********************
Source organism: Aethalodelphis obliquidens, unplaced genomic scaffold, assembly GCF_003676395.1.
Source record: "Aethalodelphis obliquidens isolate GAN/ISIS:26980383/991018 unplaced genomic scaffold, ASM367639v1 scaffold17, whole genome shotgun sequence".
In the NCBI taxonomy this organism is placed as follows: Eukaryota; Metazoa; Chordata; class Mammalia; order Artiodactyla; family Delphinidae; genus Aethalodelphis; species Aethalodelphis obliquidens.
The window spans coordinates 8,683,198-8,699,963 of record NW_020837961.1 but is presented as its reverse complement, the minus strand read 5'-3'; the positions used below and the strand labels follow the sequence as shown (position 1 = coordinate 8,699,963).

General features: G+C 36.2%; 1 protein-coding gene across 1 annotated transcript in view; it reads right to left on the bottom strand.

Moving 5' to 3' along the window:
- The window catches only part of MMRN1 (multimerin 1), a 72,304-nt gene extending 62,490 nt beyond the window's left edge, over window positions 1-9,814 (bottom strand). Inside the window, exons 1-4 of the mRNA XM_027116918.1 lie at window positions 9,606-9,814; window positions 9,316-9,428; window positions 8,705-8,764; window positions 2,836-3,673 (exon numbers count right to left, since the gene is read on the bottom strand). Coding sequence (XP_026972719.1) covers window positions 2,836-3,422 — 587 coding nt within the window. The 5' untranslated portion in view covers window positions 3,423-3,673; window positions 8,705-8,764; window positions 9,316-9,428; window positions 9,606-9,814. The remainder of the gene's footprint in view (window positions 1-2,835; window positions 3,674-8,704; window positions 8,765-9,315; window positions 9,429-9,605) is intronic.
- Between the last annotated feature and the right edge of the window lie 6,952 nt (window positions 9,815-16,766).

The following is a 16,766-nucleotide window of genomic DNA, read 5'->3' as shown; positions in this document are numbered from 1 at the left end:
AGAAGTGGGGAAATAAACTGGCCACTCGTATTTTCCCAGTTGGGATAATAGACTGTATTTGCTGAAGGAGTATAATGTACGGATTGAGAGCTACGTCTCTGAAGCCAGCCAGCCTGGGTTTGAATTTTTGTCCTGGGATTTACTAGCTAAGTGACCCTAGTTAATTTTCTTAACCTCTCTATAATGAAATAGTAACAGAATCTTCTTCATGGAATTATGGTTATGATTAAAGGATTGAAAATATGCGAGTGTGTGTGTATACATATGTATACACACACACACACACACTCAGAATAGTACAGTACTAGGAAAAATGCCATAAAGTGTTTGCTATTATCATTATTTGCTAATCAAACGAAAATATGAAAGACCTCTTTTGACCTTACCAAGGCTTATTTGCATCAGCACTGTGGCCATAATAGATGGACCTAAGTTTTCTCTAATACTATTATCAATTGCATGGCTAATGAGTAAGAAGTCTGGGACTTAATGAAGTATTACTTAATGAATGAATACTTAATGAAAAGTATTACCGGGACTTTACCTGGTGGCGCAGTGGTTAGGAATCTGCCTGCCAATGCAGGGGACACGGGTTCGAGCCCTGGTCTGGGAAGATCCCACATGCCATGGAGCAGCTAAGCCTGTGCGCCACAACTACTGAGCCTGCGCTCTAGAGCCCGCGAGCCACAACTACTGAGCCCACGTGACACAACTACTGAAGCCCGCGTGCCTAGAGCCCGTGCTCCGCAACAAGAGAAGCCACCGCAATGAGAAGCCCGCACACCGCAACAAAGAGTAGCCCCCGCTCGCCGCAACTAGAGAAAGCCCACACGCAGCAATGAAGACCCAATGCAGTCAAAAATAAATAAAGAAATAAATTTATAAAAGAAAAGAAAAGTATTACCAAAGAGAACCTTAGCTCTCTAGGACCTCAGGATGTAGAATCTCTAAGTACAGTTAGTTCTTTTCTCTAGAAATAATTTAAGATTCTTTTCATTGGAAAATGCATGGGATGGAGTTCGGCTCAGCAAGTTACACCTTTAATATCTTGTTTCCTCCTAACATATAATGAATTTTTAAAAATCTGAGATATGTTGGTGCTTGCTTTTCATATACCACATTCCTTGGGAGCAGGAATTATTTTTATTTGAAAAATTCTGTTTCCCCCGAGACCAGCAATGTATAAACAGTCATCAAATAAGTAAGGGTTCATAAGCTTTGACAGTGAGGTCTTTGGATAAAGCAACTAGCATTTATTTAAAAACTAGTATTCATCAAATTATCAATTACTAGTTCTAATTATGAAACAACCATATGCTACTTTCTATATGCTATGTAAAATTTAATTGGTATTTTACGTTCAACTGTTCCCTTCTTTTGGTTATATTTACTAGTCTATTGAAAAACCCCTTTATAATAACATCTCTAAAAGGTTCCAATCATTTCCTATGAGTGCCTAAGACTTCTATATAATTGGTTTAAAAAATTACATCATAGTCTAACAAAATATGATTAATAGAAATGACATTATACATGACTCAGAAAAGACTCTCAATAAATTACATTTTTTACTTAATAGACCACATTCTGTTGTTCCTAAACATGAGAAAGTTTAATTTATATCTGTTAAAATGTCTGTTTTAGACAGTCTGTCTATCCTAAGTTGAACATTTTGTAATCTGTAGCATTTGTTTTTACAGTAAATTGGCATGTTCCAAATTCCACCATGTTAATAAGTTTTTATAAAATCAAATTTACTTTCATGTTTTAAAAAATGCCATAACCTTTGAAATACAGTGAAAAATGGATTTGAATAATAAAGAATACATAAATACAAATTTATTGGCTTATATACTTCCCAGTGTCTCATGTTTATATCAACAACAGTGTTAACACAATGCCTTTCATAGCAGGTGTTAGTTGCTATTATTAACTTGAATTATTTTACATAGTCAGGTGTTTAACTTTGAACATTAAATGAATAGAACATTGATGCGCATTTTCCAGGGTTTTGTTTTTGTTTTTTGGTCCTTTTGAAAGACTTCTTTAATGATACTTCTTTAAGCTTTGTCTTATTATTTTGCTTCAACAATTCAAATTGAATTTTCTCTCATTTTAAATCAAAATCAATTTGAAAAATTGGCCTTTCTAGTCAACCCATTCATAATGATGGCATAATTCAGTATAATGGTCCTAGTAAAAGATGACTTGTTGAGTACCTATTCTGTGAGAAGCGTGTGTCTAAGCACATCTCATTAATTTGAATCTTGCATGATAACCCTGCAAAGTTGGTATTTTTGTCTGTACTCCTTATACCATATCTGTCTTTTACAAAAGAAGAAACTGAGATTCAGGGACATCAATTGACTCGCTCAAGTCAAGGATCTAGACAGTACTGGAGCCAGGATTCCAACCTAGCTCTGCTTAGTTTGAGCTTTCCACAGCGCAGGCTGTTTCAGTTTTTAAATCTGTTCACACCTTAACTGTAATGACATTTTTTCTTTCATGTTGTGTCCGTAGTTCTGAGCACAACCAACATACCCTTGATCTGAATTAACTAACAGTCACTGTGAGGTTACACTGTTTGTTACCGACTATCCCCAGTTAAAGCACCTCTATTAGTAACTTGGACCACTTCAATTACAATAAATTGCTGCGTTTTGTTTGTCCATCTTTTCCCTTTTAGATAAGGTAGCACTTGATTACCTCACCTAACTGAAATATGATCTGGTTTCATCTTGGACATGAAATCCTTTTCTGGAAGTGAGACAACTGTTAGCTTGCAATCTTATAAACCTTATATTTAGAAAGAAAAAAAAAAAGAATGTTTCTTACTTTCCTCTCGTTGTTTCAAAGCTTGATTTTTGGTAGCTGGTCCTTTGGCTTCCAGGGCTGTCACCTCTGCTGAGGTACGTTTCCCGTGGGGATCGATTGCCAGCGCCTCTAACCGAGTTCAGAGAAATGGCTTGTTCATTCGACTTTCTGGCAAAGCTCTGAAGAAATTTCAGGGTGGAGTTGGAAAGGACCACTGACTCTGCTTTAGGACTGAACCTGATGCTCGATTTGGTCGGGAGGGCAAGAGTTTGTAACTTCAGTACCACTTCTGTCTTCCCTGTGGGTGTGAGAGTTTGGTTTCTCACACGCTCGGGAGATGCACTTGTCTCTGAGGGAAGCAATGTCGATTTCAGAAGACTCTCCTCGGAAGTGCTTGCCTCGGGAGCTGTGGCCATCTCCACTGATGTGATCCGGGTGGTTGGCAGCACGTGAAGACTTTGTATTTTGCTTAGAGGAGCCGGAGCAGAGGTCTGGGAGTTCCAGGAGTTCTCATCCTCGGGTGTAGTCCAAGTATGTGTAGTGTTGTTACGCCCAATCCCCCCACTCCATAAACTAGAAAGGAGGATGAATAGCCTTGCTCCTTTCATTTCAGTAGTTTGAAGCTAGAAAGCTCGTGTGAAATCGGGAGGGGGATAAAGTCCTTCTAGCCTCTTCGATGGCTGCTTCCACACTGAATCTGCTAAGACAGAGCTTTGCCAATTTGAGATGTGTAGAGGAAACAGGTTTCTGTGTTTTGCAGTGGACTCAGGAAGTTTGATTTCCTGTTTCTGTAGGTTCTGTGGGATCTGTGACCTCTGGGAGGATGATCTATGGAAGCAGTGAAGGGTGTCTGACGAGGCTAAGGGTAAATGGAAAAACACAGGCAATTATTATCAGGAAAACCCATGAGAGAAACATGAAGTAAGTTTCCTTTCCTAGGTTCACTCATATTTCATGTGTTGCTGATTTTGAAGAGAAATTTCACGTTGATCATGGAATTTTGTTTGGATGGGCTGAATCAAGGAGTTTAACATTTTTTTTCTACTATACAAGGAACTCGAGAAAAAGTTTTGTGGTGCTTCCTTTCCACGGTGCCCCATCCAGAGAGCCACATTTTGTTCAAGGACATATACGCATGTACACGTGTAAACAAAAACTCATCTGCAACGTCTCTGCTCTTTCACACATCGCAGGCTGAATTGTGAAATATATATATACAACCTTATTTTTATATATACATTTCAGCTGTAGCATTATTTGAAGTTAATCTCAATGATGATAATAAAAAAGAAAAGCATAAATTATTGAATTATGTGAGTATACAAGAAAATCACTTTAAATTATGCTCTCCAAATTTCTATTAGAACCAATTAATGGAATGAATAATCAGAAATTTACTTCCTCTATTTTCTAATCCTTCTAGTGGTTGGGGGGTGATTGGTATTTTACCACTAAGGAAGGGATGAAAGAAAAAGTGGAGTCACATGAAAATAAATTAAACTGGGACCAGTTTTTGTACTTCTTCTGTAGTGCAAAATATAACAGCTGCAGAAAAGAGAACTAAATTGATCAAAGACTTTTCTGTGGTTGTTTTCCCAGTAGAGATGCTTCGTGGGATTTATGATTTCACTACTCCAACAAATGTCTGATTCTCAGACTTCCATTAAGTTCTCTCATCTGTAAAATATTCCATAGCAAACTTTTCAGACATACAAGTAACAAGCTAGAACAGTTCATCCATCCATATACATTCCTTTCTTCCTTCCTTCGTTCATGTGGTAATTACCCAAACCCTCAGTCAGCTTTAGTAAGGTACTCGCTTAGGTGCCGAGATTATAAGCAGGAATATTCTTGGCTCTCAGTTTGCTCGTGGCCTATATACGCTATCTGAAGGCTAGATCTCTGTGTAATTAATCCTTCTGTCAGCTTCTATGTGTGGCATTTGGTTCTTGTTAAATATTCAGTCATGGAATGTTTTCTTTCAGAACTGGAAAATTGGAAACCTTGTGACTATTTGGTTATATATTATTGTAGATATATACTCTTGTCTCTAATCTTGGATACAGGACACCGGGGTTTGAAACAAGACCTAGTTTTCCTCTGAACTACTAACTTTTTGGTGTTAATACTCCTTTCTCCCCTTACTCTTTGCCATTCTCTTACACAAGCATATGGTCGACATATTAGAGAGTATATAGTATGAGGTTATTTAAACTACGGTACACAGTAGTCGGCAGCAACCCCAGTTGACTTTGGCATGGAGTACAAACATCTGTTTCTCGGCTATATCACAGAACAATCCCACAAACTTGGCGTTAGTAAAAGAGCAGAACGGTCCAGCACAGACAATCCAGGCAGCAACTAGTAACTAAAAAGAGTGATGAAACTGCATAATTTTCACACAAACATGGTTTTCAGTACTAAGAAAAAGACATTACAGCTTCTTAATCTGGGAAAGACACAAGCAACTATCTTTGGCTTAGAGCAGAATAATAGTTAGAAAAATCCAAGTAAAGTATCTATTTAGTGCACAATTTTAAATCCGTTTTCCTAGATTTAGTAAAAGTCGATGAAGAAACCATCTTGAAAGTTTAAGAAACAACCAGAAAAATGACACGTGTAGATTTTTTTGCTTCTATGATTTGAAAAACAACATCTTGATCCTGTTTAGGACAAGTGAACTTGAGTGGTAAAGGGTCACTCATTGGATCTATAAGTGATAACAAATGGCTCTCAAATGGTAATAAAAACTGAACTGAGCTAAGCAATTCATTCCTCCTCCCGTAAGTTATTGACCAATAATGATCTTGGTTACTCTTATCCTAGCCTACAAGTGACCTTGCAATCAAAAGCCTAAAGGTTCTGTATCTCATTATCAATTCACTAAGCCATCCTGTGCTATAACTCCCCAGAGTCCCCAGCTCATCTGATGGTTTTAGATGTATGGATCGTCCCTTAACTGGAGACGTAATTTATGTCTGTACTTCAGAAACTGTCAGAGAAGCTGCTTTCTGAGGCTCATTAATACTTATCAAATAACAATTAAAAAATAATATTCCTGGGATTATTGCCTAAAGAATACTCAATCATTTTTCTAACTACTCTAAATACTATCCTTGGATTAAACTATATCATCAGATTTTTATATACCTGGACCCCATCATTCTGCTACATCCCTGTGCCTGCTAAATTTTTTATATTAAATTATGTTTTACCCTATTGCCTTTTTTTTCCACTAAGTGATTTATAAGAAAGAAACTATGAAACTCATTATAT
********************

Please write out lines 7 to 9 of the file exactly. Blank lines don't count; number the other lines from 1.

- The window catches only part of MMRN1 (multimerin 1), a 72,304-nt gene extending 62,490 nt beyond the window's left edge, over window positions 1-9,814 (bottom strand). Inside the window, exons 1-4 of the mRNA XM_027116918.1 lie at window positions 9,606-9,814; window positions 9,316-9,428; window positions 8,705-8,764; window positions 2,836-3,673 (exon numbers count right to left, since the gene is read on the bottom strand). Coding sequence (XP_026972719.1) covers window positions 2,836-3,422 — 587 coding nt within the window. The 5' untranslated portion in view covers window positions 3,423-3,673; window positions 8,705-8,764; window positions 9,316-9,428; window positions 9,606-9,814. The remainder of the gene's footprint in view (window positions 1-2,835; window positions 3,674-8,704; window positions 8,765-9,315; window positions 9,429-9,605) is intronic.
- Between the last annotated feature and the right edge of the window lie 6,952 nt (window positions 9,815-16,766).

The following is a 16,766-nucleotide window of genomic DNA, read 5'->3' as shown; positions in this document are numbered from 1 at the left end: